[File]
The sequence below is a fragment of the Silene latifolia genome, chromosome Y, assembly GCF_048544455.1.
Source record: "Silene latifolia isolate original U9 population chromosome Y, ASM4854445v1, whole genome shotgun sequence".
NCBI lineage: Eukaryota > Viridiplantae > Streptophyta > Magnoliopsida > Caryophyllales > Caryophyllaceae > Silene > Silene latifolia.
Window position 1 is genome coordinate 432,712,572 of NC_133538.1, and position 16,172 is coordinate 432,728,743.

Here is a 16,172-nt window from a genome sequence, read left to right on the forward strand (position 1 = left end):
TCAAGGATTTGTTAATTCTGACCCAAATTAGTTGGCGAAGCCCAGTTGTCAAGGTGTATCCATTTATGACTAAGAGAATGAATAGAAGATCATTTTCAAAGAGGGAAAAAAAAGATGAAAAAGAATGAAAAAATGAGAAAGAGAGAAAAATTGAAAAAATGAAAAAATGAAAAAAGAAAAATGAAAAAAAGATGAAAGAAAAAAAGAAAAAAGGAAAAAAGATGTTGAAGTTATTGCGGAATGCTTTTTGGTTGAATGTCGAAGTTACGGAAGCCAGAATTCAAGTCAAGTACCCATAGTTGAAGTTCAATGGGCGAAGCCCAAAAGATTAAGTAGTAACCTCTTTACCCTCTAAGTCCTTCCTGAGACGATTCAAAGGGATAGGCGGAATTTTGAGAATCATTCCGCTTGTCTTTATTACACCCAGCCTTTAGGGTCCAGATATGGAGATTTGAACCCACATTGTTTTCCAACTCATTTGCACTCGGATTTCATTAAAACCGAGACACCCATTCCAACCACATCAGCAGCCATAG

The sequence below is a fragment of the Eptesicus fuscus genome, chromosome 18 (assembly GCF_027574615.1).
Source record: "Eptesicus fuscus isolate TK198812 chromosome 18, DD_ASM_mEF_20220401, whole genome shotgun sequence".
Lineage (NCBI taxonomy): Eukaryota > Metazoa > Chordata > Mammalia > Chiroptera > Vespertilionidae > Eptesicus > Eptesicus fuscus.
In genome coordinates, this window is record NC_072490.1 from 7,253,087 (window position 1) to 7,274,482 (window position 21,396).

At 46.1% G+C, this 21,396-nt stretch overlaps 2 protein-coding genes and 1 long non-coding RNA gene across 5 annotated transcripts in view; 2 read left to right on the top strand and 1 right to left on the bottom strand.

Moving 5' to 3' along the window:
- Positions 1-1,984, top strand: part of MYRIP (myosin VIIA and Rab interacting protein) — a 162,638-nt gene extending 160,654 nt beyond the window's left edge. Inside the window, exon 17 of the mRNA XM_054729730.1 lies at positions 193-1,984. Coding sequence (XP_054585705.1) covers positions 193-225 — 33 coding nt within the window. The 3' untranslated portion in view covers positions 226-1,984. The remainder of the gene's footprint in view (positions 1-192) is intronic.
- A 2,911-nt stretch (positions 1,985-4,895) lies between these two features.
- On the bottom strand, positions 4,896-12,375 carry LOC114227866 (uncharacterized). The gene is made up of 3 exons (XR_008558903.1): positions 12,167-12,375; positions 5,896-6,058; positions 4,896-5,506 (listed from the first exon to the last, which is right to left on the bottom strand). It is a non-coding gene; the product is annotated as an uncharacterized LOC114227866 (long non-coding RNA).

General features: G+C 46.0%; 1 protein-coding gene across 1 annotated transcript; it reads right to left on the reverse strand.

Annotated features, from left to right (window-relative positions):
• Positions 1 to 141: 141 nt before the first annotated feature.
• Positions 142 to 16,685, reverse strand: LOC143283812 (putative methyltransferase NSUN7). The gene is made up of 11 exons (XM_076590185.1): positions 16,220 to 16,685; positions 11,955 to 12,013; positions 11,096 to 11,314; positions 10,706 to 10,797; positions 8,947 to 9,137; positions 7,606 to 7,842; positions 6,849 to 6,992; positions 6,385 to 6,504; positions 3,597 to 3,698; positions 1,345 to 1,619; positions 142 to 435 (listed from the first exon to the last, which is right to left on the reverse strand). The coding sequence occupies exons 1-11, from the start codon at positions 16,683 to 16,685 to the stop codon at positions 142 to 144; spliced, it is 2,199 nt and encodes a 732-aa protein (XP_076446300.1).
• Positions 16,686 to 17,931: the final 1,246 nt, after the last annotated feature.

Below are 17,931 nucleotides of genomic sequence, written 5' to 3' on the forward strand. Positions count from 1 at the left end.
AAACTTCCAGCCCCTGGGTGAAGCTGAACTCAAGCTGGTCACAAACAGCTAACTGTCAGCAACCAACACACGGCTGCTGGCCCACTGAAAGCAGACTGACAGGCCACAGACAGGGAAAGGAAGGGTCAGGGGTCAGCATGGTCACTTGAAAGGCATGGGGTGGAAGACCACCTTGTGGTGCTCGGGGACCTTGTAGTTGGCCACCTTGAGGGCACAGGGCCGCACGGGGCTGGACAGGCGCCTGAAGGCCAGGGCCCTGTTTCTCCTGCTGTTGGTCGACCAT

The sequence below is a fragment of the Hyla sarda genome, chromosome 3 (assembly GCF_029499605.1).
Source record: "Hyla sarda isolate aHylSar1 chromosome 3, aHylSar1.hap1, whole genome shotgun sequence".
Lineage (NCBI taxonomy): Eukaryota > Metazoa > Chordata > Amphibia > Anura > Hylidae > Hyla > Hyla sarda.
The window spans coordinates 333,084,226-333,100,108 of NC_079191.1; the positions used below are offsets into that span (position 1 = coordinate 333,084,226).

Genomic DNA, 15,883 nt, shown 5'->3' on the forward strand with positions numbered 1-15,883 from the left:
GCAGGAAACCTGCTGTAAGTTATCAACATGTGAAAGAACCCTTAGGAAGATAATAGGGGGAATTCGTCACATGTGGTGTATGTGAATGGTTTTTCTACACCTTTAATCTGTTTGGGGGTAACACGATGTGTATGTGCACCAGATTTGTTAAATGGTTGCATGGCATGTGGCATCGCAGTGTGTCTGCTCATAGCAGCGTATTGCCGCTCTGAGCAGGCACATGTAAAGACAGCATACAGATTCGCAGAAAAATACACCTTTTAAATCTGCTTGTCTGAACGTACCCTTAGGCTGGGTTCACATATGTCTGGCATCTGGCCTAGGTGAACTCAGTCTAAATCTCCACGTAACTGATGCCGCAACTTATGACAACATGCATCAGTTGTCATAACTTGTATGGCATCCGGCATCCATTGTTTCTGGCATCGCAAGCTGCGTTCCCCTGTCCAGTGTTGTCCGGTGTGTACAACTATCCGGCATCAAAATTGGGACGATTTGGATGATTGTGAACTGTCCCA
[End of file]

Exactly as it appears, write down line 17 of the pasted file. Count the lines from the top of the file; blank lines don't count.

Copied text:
Annotated features, from left to right (window-relative positions):